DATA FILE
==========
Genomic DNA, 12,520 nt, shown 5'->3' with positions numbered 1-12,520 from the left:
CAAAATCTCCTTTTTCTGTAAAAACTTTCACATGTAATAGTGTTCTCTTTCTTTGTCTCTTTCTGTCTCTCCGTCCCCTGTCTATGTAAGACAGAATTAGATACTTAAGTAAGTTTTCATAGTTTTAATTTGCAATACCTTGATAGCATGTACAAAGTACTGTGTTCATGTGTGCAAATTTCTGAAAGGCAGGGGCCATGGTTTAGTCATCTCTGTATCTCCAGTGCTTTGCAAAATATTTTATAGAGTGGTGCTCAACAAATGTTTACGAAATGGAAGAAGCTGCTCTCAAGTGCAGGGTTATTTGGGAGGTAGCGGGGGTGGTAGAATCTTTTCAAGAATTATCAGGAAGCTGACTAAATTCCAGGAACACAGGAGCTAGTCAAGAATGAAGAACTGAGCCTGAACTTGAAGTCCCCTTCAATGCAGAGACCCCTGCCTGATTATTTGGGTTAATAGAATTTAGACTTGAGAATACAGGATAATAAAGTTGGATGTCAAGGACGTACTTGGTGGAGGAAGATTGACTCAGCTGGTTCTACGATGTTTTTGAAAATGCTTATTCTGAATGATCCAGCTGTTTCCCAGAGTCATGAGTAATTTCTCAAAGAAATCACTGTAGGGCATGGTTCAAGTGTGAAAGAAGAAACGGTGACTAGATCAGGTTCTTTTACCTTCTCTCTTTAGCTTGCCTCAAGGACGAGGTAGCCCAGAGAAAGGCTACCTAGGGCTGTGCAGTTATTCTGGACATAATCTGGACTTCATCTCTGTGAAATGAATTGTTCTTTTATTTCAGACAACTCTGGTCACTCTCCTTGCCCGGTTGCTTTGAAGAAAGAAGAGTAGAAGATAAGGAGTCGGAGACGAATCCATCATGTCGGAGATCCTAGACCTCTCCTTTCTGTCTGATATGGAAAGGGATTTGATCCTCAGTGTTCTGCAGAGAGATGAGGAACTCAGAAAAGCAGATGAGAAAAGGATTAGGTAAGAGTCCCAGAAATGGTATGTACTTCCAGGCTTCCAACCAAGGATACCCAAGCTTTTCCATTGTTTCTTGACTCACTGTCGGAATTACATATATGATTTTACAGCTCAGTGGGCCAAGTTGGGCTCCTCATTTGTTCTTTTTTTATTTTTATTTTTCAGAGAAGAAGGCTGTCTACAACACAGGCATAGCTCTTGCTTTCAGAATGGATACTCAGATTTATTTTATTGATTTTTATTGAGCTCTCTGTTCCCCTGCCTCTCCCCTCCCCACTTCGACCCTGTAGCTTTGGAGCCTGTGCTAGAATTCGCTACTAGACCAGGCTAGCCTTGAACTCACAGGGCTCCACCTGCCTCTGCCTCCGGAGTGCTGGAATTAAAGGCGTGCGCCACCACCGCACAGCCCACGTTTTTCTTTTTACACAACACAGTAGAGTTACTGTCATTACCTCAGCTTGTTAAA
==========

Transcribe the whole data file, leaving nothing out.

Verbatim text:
Genomic DNA, 12,520 nt, shown 5'->3' with positions numbered 1-12,520 from the left:
CAAAATCTCCTTTTTCTGTAAAAACTTTCACATGTAATAGTGTTCTCTTTCTTTGTCTCTTTCTGTCTCTCCGTCCCCTGTCTATGTAAGACAGAATTAGATACTTAAGTAAGTTTTCATAGTTTTAATTTGCAATACCTTGATAGCATGTACAAAGTACTGTGTTCATGTGTGCAAATTTCTGAAAGGCAGGGGCCATGGTTTAGTCATCTCTGTATCTCCAGTGCTTTGCAAAATATTTTATAGAGTGGTGCTCAACAAATGTTTACGAAATGGAAGAAGCTGCTCTCAAGTGCAGGGTTATTTGGGAGGTAGCGGGGGTGGTAGAATCTTTTCAAGAATTATCAGGAAGCTGACTAAATTCCAGGAACACAGGAGCTAGTCAAGAATGAAGAACTGAGCCTGAACTTGAAGTCCCCTTCAATGCAGAGACCCCTGCCTGATTATTTGGGTTAATAGAATTTAGACTTGAGAATACAGGATAATAAAGTTGGATGTCAAGGACGTACTTGGTGGAGGAAGATTGACTCAGCTGGTTCTACGATGTTTTTGAAAATGCTTATTCTGAATGATCCAGCTGTTTCCCAGAGTCATGAGTAATTTCTCAAAGAAATCACTGTAGGGCATGGTTCAAGTGTGAAAGAAGAAACGGTGACTAGATCAGGTTCTTTTACCTTCTCTCTTTAGCTTGCCTCAAGGACGAGGTAGCCCAGAGAAAGGCTACCTAGGGCTGTGCAGTTATTCTGGACATAATCTGGACTTCATCTCTGTGAAATGAATTGTTCTTTTATTTCAGACAACTCTGGTCACTCTCCTTGCCCGGTTGCTTTGAAGAAAGAAGAGTAGAAGATAAGGAGTCGGAGACGAATCCATCATGTCGGAGATCCTAGACCTCTCCTTTCTGTCTGATATGGAAAGGGATTTGATCCTCAGTGTTCTGCAGAGAGATGAGGAACTCAGAAAAGCAGATGAGAAAAGGATTAGGTAAGAGTCCCAGAAATGGTATGTACTTCCAGGCTTCCAACCAAGGATACCCAAGCTTTTCCATTGTTTCTTGACTCACTGTCGGAATTACATATATGATTTTACAGCTCAGTGGGCCAAGTTGGGCTCCTCATTTGTTCTTTTTTTATTTTTATTTTTCAGAGAAGAAGGCTGTCTACAACACAGGCATAGCTCTTGCTTTCAGAATGGATACTCAGATTTATTTTATTGATTTTTATTGAGCTCTCTGTTCCCCTGCCTCTCCCCTCCCCACTTCGACCCTGTAGCTTTGGAGCCTGTGCTAGAATTCGCTACTAGACCAGGCTAGCCTTGAACTCACAGGGCTCCACCTGCCTCTGCCTCCGGAGTGCTGGAATTAAAGGCGTGCGCCACCACCGCACAGCCCACGTTTTTCTTTTTACACAACACAGTAGAGTTACTGTCATTACCTCAGCTTGTTAAA